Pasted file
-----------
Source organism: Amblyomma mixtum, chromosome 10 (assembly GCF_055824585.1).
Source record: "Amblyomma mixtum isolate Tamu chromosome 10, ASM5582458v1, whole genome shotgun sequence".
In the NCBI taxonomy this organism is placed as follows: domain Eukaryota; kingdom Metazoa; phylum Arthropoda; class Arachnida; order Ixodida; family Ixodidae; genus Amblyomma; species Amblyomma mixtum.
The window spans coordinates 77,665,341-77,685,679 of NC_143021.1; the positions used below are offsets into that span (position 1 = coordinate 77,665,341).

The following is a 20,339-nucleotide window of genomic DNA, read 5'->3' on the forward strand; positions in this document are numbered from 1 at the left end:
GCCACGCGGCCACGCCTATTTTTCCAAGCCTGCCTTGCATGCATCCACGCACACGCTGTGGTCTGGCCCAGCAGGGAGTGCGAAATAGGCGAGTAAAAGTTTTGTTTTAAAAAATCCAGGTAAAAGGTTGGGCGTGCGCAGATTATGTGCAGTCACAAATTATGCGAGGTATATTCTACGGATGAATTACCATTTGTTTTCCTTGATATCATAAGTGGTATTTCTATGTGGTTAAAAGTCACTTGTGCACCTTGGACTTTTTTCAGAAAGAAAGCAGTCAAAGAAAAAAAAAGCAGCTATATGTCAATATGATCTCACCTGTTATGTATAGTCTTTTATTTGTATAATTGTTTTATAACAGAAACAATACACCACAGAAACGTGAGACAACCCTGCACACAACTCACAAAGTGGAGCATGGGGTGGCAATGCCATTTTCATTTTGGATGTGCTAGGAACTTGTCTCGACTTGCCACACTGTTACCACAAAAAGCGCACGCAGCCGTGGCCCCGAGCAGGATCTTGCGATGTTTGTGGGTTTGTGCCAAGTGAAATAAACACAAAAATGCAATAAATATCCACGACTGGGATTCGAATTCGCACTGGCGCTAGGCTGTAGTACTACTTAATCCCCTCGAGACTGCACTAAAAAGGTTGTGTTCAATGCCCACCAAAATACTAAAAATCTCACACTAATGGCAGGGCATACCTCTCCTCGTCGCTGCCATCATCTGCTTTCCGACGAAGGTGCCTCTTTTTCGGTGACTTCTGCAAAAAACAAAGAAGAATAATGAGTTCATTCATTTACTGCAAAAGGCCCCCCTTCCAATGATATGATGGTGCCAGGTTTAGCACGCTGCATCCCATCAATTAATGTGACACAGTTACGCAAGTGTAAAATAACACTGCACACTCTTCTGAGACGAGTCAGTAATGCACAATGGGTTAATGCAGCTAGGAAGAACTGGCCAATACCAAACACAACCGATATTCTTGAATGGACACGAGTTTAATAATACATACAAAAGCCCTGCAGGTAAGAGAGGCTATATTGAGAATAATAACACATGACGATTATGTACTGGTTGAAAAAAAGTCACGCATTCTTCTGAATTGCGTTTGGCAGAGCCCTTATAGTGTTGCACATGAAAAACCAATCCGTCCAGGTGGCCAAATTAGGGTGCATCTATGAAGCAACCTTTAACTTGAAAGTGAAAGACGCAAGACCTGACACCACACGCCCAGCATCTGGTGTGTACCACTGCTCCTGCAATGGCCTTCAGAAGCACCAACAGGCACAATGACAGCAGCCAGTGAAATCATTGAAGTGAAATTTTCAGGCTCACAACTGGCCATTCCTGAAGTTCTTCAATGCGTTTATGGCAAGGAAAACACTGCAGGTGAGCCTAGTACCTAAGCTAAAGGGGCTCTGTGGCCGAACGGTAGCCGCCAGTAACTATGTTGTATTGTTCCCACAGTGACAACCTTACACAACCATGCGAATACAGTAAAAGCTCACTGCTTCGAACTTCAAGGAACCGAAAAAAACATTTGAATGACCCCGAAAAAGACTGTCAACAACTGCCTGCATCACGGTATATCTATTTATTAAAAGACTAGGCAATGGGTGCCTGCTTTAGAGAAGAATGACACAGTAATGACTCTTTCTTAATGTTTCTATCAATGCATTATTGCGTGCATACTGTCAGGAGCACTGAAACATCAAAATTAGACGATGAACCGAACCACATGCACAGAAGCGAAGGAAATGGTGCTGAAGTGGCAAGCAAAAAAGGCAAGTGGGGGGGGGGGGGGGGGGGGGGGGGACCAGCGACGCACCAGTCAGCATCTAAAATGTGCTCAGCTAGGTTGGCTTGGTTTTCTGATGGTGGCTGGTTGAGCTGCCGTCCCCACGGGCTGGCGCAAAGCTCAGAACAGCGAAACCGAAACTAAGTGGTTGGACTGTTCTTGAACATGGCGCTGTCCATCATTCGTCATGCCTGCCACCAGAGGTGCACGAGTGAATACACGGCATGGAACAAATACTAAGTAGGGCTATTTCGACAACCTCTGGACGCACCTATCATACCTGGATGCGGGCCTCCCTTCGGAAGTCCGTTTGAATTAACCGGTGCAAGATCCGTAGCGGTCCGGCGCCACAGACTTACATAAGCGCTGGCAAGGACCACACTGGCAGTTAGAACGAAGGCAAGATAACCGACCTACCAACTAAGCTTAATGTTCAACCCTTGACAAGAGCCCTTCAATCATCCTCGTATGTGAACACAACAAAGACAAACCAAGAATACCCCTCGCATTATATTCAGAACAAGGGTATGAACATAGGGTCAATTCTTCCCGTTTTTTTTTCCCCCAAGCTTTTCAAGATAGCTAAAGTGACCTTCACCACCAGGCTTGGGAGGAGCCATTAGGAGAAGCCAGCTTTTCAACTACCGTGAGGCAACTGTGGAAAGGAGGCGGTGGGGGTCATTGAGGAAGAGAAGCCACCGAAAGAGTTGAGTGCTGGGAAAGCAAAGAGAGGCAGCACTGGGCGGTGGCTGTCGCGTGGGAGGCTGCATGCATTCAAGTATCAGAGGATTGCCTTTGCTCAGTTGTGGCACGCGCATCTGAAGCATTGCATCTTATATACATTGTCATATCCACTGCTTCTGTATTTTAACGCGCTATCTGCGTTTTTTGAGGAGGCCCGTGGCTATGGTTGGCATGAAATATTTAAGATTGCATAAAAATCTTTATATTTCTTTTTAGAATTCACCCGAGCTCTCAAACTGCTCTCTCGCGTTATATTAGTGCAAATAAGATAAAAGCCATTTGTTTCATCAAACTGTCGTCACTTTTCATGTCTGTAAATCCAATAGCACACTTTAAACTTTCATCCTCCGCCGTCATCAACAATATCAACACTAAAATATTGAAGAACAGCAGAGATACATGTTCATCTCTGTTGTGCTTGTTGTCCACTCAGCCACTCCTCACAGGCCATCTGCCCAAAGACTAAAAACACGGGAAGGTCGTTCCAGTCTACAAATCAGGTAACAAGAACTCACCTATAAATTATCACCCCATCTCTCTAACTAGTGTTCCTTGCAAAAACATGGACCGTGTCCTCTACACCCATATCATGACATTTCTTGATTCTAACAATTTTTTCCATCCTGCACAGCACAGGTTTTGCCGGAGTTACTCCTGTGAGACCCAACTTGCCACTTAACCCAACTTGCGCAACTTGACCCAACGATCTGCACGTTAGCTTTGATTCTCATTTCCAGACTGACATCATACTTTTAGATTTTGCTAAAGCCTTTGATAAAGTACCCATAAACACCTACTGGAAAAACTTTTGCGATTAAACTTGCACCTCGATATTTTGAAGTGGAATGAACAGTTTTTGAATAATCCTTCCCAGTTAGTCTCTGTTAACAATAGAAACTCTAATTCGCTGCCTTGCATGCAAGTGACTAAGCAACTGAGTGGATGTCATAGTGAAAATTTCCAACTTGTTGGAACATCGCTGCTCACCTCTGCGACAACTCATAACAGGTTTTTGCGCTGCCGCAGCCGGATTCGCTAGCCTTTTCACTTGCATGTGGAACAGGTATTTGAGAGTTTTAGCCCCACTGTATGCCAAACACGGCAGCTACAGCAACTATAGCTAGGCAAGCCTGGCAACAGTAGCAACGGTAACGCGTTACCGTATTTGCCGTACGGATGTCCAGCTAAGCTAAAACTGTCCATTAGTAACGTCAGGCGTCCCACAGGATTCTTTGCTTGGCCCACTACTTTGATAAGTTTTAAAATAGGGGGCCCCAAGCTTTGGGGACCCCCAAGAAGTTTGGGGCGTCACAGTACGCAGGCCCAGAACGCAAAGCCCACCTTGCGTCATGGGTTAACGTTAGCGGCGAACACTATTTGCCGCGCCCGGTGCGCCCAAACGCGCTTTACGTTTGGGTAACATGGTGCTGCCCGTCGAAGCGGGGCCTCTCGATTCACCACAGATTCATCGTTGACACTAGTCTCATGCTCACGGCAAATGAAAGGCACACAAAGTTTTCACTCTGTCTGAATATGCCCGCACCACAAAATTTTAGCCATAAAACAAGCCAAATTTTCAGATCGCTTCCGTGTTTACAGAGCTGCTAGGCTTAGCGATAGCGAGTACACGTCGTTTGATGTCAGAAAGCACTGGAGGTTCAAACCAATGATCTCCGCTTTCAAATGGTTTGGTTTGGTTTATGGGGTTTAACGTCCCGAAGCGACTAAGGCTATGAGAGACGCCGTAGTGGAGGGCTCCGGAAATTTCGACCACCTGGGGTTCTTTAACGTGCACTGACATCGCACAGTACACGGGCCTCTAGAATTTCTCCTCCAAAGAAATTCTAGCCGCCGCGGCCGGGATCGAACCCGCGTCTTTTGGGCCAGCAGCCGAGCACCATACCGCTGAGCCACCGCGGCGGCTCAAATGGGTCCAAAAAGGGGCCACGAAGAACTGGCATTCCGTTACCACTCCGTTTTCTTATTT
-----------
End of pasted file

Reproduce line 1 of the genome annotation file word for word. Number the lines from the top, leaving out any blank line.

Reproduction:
Source organism: Amblyomma mixtum, chromosome 10 (assembly GCF_055824585.1).